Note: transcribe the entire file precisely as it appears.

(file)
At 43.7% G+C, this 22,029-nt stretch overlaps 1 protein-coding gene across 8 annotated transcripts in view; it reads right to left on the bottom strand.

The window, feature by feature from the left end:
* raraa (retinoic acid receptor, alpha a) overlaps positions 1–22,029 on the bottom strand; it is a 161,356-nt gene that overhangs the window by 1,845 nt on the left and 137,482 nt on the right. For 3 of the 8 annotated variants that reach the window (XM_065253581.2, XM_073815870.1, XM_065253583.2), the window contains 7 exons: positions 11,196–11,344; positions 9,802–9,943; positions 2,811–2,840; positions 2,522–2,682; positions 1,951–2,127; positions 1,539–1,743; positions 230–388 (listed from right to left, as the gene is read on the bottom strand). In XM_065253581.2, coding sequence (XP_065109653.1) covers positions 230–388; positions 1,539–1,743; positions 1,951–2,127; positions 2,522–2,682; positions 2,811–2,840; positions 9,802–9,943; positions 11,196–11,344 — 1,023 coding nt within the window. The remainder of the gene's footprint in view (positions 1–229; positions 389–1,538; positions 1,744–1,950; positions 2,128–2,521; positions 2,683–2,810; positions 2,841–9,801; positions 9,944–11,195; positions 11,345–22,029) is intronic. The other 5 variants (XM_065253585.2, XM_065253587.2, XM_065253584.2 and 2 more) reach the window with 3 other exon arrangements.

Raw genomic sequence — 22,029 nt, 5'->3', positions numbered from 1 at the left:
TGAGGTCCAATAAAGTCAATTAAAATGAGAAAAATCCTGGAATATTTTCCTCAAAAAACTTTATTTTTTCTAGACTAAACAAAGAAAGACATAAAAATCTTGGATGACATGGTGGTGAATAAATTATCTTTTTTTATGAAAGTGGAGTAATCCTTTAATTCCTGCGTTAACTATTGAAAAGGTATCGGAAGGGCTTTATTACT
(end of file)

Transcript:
At 43.7% G+C, this 22,029-nt stretch overlaps 1 protein-coding gene across 8 annotated transcripts in view; it reads right to left on the bottom strand.

The window, feature by feature from the left end:
* raraa (retinoic acid receptor, alpha a) overlaps positions 1–22,029 on the bottom strand; it is a 161,356-nt gene that overhangs the window by 1,845 nt on the left and 137,482 nt on the right. For 3 of the 8 annotated variants that reach the window (XM_065253581.2, XM_073815870.1, XM_065253583.2), the window contains 7 exons: positions 11,196–11,344; positions 9,802–9,943; positions 2,811–2,840; positions 2,522–2,682; positions 1,951–2,127; positions 1,539–1,743; positions 230–388 (listed from right to left, as the gene is read on the bottom strand). In XM_065253581.2, coding sequence (XP_065109653.1) covers positions 230–388; positions 1,539–1,743; positions 1,951–2,127; positions 2,522–2,682; positions 2,811–2,840; positions 9,802–9,943; positions 11,196–11,344 — 1,023 coding nt within the window. The remainder of the gene's footprint in view (positions 1–229; positions 389–1,538; positions 1,744–1,950; positions 2,128–2,521; positions 2,683–2,810; positions 2,841–9,801; positions 9,944–11,195; positions 11,345–22,029) is intronic. The other 5 variants (XM_065253585.2, XM_065253587.2, XM_065253584.2 and 2 more) reach the window with 3 other exon arrangements.

Raw genomic sequence — 22,029 nt, 5'->3', positions numbered from 1 at the left:
TGAGGTCCAATAAAGTCAATTAAAATGAGAAAAATCCTGGAATATTTTCCTCAAAAAACTTTATTTTTTCTAGACTAAACAAAGAAAGACATAAAAATCTTGGATGACATGGTGGTGAATAAATTATCTTTTTTTATGAAAGTGGAGTAATCCTTTAATTCCTGCGTTAACTATTGAAAAGGTATCGGAAGGGCTTTATTACT